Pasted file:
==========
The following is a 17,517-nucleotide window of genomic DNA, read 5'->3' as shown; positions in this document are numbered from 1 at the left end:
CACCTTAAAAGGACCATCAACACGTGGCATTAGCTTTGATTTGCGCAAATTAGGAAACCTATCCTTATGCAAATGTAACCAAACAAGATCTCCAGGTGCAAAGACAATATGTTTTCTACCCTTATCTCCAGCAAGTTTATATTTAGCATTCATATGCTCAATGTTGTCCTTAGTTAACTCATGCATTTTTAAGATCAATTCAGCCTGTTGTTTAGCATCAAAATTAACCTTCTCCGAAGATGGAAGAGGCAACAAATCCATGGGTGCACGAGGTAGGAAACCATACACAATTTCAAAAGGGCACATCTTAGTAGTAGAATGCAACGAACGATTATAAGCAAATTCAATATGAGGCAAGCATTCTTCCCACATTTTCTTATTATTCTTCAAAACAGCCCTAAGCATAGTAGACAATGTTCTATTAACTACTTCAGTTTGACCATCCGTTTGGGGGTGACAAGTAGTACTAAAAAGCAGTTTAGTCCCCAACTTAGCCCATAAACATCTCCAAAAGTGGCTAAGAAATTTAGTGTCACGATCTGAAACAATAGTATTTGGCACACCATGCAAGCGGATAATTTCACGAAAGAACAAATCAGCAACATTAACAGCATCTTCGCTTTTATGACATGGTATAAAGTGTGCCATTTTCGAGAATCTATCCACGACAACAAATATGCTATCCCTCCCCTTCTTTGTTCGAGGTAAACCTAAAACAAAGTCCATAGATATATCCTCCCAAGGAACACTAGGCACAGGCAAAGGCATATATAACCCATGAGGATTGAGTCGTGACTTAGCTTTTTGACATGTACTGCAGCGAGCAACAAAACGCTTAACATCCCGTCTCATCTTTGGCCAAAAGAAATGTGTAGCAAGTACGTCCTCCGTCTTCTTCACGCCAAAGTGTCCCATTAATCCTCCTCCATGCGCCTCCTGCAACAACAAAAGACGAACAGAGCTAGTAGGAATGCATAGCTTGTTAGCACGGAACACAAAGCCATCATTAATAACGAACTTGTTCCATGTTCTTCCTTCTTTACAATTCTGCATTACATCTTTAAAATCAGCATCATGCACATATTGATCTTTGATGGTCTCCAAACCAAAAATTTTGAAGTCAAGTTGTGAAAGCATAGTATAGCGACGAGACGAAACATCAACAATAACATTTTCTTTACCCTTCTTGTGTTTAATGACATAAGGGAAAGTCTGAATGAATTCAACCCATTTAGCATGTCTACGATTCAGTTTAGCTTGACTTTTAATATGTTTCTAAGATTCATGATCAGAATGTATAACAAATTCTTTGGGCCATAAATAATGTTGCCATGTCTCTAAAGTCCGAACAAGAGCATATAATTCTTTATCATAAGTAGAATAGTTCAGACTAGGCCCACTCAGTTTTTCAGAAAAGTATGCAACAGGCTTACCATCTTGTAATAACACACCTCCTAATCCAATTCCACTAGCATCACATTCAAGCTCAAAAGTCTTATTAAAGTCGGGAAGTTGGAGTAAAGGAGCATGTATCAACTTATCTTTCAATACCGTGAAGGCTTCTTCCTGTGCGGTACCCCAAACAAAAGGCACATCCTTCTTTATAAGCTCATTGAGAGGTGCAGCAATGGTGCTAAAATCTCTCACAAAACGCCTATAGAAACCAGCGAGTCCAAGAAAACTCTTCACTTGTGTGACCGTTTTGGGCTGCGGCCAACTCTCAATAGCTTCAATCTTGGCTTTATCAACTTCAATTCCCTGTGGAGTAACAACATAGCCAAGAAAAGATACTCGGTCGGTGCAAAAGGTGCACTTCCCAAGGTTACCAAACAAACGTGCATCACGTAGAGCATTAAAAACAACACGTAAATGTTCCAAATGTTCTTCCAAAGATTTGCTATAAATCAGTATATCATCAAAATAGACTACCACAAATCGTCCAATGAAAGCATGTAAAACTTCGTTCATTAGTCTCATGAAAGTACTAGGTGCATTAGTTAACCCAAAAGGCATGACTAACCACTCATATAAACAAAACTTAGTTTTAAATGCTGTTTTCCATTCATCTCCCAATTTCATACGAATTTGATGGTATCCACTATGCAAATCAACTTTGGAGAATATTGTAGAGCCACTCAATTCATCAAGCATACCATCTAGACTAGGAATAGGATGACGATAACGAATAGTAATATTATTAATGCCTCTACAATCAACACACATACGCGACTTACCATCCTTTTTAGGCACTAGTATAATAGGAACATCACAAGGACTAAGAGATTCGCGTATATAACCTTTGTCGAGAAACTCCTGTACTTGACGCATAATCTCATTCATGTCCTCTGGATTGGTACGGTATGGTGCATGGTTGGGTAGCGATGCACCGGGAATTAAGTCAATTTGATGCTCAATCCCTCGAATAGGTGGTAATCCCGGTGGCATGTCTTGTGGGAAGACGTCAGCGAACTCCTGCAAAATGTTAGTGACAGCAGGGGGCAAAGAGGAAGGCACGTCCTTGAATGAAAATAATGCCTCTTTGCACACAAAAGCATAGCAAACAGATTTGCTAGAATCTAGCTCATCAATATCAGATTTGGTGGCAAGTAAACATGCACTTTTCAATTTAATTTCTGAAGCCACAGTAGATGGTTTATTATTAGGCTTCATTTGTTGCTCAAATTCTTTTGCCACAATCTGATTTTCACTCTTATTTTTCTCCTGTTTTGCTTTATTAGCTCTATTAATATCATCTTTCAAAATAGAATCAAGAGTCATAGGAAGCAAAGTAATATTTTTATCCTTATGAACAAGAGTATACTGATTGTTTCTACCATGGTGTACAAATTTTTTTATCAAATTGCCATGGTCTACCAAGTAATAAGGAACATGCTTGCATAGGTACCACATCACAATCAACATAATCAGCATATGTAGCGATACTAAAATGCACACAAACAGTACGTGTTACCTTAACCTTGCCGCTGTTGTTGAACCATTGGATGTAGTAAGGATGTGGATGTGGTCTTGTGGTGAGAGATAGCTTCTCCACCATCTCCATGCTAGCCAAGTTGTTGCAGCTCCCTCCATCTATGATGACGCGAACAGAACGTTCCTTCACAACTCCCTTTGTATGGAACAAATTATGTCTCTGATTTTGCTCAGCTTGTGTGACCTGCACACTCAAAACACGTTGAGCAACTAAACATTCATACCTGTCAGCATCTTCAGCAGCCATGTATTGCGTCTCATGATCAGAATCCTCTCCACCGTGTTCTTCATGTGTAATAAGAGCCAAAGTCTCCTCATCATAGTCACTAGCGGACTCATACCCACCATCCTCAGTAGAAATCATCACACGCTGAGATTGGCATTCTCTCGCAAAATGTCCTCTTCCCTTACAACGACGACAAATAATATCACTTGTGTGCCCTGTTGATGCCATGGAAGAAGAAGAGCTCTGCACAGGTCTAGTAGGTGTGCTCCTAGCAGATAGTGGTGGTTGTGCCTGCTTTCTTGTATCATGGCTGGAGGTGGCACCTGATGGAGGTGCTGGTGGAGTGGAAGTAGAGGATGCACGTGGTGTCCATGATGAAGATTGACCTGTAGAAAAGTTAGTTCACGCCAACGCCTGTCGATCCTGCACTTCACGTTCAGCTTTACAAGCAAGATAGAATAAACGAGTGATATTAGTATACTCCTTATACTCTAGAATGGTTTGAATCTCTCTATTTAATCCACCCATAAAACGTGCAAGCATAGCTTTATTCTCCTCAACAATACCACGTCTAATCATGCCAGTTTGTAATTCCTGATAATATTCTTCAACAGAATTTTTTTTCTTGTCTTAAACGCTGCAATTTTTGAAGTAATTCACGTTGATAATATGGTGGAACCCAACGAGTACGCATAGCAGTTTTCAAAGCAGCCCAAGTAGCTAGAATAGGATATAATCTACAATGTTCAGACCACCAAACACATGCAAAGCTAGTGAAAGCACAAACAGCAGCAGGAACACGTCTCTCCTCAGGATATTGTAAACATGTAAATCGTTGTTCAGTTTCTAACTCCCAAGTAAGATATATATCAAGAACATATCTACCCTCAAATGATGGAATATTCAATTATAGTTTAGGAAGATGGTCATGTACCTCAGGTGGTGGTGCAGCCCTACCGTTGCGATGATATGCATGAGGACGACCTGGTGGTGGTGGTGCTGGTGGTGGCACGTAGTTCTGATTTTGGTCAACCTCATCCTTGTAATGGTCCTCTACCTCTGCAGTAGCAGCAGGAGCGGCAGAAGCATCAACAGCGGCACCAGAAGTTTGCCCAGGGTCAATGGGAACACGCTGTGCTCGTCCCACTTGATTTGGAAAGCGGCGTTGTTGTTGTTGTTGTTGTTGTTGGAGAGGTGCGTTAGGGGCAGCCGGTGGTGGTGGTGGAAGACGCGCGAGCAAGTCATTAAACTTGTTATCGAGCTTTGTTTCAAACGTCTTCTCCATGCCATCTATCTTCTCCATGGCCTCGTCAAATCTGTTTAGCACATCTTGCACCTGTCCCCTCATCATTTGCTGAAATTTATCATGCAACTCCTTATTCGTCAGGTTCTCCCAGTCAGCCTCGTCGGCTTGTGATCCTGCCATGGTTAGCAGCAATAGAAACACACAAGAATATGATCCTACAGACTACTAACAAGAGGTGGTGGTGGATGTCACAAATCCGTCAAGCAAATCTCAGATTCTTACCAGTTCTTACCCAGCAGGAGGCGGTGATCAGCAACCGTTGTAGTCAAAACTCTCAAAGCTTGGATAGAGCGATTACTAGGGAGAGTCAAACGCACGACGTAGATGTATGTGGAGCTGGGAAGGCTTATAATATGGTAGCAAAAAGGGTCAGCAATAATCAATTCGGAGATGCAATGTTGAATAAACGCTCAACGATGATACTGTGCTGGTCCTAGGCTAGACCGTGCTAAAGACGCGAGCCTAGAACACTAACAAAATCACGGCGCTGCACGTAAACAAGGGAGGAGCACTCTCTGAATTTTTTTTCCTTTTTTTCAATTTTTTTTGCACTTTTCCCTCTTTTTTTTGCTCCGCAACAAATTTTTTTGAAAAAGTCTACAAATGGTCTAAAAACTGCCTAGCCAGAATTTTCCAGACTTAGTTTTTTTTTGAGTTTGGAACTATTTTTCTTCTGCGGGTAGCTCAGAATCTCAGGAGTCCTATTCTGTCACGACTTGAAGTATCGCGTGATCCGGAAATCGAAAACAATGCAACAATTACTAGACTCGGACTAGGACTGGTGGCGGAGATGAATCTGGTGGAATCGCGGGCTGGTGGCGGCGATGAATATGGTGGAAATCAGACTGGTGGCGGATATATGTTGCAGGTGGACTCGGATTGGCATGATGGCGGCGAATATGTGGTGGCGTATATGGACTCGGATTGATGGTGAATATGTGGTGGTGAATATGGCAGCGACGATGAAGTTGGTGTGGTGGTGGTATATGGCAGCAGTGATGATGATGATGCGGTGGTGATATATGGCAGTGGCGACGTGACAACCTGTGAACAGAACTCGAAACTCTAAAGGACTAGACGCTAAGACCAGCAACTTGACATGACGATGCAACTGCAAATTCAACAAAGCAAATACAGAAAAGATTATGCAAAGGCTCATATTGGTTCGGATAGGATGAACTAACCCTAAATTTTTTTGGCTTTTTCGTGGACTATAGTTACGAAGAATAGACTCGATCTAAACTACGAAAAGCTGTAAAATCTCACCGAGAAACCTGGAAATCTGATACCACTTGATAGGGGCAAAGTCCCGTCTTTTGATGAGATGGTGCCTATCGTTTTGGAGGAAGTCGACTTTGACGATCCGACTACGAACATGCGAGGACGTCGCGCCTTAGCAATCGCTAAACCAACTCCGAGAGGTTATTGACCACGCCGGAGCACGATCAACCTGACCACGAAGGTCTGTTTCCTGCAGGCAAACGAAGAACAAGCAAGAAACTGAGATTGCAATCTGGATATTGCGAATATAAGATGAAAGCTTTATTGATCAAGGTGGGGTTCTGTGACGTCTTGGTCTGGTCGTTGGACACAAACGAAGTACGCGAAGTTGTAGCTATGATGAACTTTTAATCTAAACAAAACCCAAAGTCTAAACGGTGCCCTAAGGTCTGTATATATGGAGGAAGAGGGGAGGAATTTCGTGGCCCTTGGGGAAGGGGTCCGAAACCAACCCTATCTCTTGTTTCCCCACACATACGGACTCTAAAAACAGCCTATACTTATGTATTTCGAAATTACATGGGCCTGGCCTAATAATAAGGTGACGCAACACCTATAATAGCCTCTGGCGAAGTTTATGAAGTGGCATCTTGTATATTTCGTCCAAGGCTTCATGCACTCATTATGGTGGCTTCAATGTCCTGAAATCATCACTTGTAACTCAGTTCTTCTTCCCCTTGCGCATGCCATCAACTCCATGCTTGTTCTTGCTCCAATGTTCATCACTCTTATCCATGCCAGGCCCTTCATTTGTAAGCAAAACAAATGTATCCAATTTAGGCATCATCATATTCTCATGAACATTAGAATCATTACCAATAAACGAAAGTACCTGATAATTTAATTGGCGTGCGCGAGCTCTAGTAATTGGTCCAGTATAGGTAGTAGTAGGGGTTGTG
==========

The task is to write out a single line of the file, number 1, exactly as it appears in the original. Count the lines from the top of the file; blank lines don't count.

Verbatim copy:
The following is a 17,517-nucleotide window of genomic DNA, read 5'->3' as shown; positions in this document are numbered from 1 at the left end: